Other silenced utters are more jarring when you consider the gender disparity within Pryde’s generators. Would it surprise you to learn that all bar two of the 70 -something people thanked are men? If asked to guess the women who would you listed? Varnish, Cooke, Pendleton? Emma Pooley? Rebecca Romero or Wendy Houvenaghel? All six of these have publicly discussed British Cycling’s shortcomings. All six others were neglected by Pryde when he selected those he needed to talk to when researching The Medal Factory. The only maids he thought to turn to were Debra Brown and Fran Millar. Millar is the now onetime Team Ineos CEO, Brown has been Brailsford’s PA since his British Cycling years. Neither is well known for expecting critical questions of the premium paid for the bangles, baubles and jerseys collected during British Cycling and Team Sky/ Ineos over the last two decades.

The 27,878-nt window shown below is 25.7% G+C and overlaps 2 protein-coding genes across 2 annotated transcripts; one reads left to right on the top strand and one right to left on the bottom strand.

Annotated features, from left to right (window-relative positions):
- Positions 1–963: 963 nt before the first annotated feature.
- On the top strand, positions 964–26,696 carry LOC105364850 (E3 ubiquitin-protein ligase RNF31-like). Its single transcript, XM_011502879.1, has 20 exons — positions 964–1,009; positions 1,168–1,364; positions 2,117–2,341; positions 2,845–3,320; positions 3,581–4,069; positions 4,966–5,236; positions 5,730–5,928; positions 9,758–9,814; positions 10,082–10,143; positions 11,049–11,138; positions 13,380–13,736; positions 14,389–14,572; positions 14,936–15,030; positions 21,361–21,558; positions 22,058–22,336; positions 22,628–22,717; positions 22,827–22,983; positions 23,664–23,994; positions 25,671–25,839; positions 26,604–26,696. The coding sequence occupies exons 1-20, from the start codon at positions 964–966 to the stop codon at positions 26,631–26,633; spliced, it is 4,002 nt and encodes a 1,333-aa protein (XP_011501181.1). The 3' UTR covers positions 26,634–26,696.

Bryn Lennon/ Getty Images
While she may have fired the starting pistol on British cycling’s annus horribilis Jessica Varnish – seen here in action in 2014 during the London round of the World Cup series – is not rostered by Kenny Pryde among the persons he spoke to while experimenting The Medal Factory.